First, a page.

“Become the change you want to see in the world” -Mahatma Gandhi

Can art be a catalyst for change in post -war Sri Lanka?
Today in post-war Sri Lanka we are able to see visual art as part of a third world radicalism, relating with a self consciousness that is cutting edge, and speaking from a vantage point of a witness of violence and separatism that crippled a multi-cultural nation.
 
The voices and ideology of artists wish to reclaim a plural space of resistance beyond the efforts of religious and cultural homogeneity, and xenophobia. Artists as witnesses, free citizens and commentators of the rapture and healing of a nation that has been part of the vortex of inhuman violations; victims of violence and loss that can only be redeemed by giving voice to the voiceless.
 
Artists question masculinity, feminist critique, and subversive use of material and metaphor, which addresses loss through recollection. They are gathering desperate voices, images and pieces to redeem inhuman action in the name of mindless war.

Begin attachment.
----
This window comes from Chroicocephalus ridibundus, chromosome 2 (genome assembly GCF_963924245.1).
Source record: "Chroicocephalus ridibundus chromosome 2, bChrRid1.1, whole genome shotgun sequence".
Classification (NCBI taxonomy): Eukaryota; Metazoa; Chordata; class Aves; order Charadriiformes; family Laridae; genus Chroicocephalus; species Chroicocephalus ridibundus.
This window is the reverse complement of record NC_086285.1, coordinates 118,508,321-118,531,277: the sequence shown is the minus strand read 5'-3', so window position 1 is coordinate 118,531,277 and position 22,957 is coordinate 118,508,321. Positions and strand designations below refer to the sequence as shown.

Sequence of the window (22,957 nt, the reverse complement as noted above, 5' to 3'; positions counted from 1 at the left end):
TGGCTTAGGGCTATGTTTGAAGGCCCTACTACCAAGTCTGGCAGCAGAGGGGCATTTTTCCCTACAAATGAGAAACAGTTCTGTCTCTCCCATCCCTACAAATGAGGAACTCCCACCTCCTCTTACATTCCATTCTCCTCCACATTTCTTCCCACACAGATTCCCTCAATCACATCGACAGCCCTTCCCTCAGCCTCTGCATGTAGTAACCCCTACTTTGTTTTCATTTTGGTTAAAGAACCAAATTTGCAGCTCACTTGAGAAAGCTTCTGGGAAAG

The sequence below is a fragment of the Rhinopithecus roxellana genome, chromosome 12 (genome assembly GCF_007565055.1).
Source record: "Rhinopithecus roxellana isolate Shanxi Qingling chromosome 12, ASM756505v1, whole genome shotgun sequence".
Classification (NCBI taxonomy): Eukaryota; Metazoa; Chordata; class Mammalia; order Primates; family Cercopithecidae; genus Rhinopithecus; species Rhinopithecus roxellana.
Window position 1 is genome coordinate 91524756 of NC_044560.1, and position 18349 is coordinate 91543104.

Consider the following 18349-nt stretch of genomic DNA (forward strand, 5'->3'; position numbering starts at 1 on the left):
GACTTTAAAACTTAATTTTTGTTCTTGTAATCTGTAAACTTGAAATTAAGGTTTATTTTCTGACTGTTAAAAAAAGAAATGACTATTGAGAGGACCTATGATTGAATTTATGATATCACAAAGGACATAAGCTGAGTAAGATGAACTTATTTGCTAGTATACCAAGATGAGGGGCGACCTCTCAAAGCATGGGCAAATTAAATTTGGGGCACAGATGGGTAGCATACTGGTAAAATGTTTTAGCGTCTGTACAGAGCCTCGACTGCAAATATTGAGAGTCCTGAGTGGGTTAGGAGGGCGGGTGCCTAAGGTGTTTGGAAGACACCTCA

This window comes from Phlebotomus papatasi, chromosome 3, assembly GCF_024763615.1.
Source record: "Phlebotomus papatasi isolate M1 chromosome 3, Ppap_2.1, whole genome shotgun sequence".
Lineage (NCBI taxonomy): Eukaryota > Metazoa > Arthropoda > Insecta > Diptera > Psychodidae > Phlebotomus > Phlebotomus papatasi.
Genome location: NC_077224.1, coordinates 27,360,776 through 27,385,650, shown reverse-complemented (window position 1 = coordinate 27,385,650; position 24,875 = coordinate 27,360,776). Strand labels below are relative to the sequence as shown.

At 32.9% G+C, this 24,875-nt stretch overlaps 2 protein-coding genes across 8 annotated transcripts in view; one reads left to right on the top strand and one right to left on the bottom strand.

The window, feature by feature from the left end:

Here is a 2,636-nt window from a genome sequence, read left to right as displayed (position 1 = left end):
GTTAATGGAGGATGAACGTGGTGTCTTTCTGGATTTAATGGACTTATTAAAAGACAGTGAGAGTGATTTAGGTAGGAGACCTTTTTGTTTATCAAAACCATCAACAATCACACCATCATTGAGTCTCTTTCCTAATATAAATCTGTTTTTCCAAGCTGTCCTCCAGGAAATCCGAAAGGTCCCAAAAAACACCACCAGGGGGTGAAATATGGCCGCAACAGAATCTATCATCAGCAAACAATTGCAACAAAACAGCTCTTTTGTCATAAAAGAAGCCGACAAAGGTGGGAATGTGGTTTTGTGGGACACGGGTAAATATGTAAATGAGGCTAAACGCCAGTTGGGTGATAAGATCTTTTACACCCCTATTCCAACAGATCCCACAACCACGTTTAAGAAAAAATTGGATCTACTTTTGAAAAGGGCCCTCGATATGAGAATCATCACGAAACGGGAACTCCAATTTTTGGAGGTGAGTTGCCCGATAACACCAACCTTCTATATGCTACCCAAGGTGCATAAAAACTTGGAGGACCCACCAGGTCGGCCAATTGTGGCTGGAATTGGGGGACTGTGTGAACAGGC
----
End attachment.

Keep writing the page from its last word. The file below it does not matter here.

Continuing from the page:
These images with new iconography and aesthetics focus on the realities of having to deal with a fragile nation’s troubled legacy of growing nationalism, religious unrest and social upheaval as content for representation and subjectivity are part of the preoccupations of artists. Some urban artists are also grappling with the social and economic transition of Colombo: the rampant urbanization and invasion of media and technology into our lives and art.
  
These edgy contemporary artists who belong to the post 90”s generation are the ideologues and politically conscious artists.
 
The voices and ideology of artists wish to reclaim a plural space of resistance beyond the efforts of religious and cultural homogeneity, and xenophobia. Artists as witnesses, free citizens and commentators of the rapture and healing of a nation that has been part of the vortex of inhuman violations; victims of violence and loss that can only be redeemed by giving voice to the voiceless.
 
The  alternative art scene in Sri Lanka connects rest of  South Asian art scene, nurtured by a  spirit of collaboration and conversation across cultures. Artists from INDIA, BANGLADESH,NEPAL,PAKISTAN as representatives from each region,with a long history of regional cooperation and a shared cultural geography.
 
In the contemporary geopolitical context this event can be seen as a Biennale of Resistance of the Global South.
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